By Marzia Balzani and Niko Besnier.
We are delighted to announce the publication of our textbook, designed to introduce anthropology to students who are facing the concerns and challenges that are shaping the world in the twenty-first century. This generation of students is struggling with pressing existential issues that are truly global, perhaps for the first time in human history. With its unique methods and ways of understanding social worlds, anthropology plays a crucial role in making sense of this emerging world. The textbook examines myriad forms of social inequalities as well as the equally diverse creativity that people bring to their actions, reflections, and attempts to transform the world. To ensure that students understand the many contemporary issues we present historically and with conceptual depth, we place them in dialogue with examples drawn from both classic and contemporary ethnographies and with key debates in anthropology.
In writing the book, we have drawn on our combined teaching and examining experience in universities in the United Kingdom, Continental Europe, North America, New Zealand, and the Middle East over a combined period of more than sixty years; our work as chief examiners, team leaders, and curriculum developers for the International Baccalaureate (which again amounts to over fifty years of combined experience); the A-Level anthropology programme for which Marzia Balzani was the first chief examiner; and workshops that we have facilitated for anthropology teachers around the world. The discipline of anthropology has changed significantly over the course of our careers, as have the needs and expectations of students and teachers; we have responded to these changes by focusing our textbook on contemporary issues and ethnographies, while also incorporating exemplary classic works to complement them and to add historical, conceptual, and disciplinary depth.
The textbook begins with introductory chapters (Society and Culture in the 21st Century and Anthropologists at Work) that set out a brief history of anthropology and the key concepts and methods of the discipline, such as relativism, ethics in fieldwork, and applied and activist anthropology. While it is not essential to do so, starting the book by reading these first chapters introduces key anthropological concepts and topics to students new to the discipline.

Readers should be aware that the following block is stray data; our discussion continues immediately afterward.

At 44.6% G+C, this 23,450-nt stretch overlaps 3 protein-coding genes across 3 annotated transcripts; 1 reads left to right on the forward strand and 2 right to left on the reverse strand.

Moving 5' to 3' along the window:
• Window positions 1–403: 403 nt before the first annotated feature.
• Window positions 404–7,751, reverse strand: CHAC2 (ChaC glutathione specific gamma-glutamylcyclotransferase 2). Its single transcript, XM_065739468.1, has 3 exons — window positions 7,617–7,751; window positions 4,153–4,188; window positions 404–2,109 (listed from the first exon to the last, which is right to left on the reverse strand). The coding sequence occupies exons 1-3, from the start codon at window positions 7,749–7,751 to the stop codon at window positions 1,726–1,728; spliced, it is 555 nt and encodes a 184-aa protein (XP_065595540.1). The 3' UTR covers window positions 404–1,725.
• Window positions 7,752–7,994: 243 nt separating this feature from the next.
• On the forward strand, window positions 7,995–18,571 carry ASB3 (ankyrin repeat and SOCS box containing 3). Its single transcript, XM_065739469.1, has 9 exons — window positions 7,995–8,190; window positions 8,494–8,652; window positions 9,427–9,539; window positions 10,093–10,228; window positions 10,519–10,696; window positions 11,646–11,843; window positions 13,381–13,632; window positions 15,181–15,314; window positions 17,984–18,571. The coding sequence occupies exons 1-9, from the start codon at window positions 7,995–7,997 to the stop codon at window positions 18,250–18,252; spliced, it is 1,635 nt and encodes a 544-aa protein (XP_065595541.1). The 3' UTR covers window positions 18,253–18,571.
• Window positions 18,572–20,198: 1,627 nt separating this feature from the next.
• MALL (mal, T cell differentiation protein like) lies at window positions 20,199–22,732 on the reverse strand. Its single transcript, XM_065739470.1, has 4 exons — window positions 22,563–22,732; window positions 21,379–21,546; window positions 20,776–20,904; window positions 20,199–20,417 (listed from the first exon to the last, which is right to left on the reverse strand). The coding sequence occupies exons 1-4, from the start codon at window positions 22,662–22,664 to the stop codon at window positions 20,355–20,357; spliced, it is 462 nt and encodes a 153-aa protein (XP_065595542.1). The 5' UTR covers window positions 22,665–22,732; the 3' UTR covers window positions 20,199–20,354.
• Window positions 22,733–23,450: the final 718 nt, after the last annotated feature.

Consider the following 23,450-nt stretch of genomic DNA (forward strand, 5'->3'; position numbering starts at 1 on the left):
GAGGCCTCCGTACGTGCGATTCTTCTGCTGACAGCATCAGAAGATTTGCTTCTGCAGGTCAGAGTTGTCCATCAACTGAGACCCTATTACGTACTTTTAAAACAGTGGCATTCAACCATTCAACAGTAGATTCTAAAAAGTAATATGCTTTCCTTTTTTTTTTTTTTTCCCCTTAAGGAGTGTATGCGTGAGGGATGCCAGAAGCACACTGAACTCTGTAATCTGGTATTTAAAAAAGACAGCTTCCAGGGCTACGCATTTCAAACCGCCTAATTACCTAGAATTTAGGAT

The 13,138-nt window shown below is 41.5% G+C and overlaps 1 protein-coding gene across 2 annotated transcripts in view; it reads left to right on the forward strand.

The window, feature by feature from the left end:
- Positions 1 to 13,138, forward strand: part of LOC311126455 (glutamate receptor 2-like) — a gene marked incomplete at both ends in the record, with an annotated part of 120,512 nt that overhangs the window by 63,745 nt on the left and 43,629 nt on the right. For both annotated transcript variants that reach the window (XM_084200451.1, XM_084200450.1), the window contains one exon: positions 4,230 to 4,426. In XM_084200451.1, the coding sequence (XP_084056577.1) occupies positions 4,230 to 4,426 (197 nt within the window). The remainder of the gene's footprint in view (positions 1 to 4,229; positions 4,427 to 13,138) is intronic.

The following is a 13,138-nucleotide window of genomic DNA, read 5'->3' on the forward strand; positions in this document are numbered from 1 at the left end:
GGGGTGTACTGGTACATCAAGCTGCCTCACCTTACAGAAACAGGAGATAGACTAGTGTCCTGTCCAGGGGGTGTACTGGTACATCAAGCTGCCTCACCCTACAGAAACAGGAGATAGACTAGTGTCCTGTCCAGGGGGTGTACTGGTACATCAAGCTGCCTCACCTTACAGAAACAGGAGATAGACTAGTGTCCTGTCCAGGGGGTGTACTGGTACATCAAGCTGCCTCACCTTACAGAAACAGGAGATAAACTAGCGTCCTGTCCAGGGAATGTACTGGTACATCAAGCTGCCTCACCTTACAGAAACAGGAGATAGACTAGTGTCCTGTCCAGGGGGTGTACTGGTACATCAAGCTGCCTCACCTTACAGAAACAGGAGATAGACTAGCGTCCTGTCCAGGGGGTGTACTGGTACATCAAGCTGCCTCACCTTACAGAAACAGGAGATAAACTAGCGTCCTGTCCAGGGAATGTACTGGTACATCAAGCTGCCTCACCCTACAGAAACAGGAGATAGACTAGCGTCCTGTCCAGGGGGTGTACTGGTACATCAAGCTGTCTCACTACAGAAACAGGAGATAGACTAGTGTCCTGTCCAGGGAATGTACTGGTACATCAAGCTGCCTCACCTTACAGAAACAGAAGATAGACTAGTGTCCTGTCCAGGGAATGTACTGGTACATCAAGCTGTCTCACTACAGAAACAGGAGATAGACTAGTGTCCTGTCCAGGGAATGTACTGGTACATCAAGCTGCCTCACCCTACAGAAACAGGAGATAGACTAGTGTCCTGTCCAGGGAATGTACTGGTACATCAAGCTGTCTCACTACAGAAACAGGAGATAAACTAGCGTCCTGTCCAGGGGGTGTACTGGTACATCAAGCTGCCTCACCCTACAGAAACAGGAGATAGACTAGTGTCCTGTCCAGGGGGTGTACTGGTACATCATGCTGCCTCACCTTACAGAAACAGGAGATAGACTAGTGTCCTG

The remaining chapters are designed so that they can be read in the order in which they appear or in a self-designed sequence. The book moves from chapters focused on aspects of the person in relation to, for example, kinship, the body, and the senses, to chapters that scale up to broader topics, including the nation, media, mobility, and the environment. The text emphasizes throughout the relevance of anthropological knowledge for our contemporary lives and illustrates this relevance with examples from both the Global North and the Global South. Some topics, such as globalization and power, are showcased throughout the book rather than discussed in separate chapter, as some traditional textbooks do. This approach helps us emphasize the interconnected and mediated nature of our contemporary world.
We have been very fortunate to have had many colleagues generously read and comment on drafts of our work and we are grateful to our students around the world who provided constructive feedback when we trialed textbook material in our classes. From them, we discovered that teachers and students wanted a book written in straightforward language but which does not oversimply the complexities and contradictions of social life. Teachers did not want a textbook that prescribed how to use the material but one that allowed them to do what they do best, namely to use a text to teach in ways that work for them and their students. From teachers we also learnt that the list of key thinkers, key terms, and questions for review at the end of each chapter serve as helpful revision and discussion guides. A glossary lists terms that appear in bold at first occurrence in each chapter.
Given that pages of uninterrupted text can prove daunting for students, the book includes a copious collection of images, including some that were kindly supplied by fellow anthropologists and many illustrating the ethnographies discussed in the text. These images help make the book a pleasure to read and view.
We hope that you enjoy using the textbook in your classes and would encourage you to contact Routledge for an inspection copy at the following:
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